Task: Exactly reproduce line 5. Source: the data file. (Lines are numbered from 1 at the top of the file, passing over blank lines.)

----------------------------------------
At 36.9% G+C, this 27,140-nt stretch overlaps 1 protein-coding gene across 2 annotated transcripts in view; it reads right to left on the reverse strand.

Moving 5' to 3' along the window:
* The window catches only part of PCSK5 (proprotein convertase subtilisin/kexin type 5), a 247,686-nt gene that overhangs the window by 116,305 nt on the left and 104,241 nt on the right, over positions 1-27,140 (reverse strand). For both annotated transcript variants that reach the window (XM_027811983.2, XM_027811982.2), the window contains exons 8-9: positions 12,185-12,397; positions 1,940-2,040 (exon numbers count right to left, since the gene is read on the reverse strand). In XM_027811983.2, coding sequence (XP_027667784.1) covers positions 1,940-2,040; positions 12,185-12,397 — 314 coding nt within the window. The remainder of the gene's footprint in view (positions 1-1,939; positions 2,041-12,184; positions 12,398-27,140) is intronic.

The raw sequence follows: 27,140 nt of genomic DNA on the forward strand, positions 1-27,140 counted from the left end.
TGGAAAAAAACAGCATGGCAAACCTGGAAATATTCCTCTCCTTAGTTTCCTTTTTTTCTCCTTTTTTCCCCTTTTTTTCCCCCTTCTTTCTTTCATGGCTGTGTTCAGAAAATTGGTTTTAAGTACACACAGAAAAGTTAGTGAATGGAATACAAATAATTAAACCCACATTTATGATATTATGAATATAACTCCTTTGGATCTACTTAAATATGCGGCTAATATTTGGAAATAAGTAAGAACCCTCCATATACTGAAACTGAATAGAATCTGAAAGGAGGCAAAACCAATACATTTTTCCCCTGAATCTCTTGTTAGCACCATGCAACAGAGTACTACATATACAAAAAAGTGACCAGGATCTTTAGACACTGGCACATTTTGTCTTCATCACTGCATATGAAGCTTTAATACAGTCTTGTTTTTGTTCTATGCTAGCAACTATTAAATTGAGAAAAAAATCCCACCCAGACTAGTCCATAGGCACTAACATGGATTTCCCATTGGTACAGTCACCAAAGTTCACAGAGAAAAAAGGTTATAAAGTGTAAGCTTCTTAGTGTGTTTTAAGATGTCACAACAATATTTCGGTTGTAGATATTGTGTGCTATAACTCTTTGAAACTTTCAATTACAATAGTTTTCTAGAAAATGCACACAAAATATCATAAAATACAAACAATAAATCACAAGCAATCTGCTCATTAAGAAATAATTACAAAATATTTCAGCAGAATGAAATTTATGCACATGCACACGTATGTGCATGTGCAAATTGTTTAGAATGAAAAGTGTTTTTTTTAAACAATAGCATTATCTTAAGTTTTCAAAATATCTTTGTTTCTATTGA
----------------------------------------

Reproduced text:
TGGAAAAAAACAGCATGGCAAACCTGGAAATATTCCTCTCCTTAGTTTCCTTTTTTTCTCCTTTTTTCCCCTTTTTTTCCCCCTTCTTTCTTTCATGGCTGTGTTCAGAAAATTGGTTTTAAGTACACACAGAAAAGTTAGTGAATGGAATACAAATAATTAAACCCACATTTATGATATTATGAATATAACTCCTTTGGATCTACTTAAATATGCGGCTAATATTTGGAAATAAGTAAGAACCCTCCATATACTGAAACTGAATAGAATCTGAAAGGAGGCAAAACCAATACATTTTTCCCCTGAATCTCTTGTTAGCACCATGCAACAGAGTACTACATATACAAAAAAGTGACCAGGATCTTTAGACACTGGCACATTTTGTCTTCATCACTGCATATGAAGCTTTAATACAGTCTTGTTTTTGTTCTATGCTAGCAACTATTAAATTGAGAAAAAAATCCCACCCAGACTAGTCCATAGGCACTAACATGGATTTCCCATTGGTACAGTCACCAAAGTTCACAGAGAAAAAAGGTTATAAAGTGTAAGCTTCTTAGTGTGTTTTAAGATGTCACAACAATATTTCGGTTGTAGATATTGTGTGCTATAACTCTTTGAAACTTTCAATTACAATAGTTTTCTAGAAAATGCACACAAAATATCATAAAATACAAACAATAAATCACAAGCAATCTGCTCATTAAGAAATAATTACAAAATATTTCAGCAGAATGAAATTTATGCACATGCACACGTATGTGCATGTGCAAATTGTTTAGAATGAAAAGTGTTTTTTTTAAACAATAGCATTATCTTAAGTTTTCAAAATATCTTTGTTTCTATTGA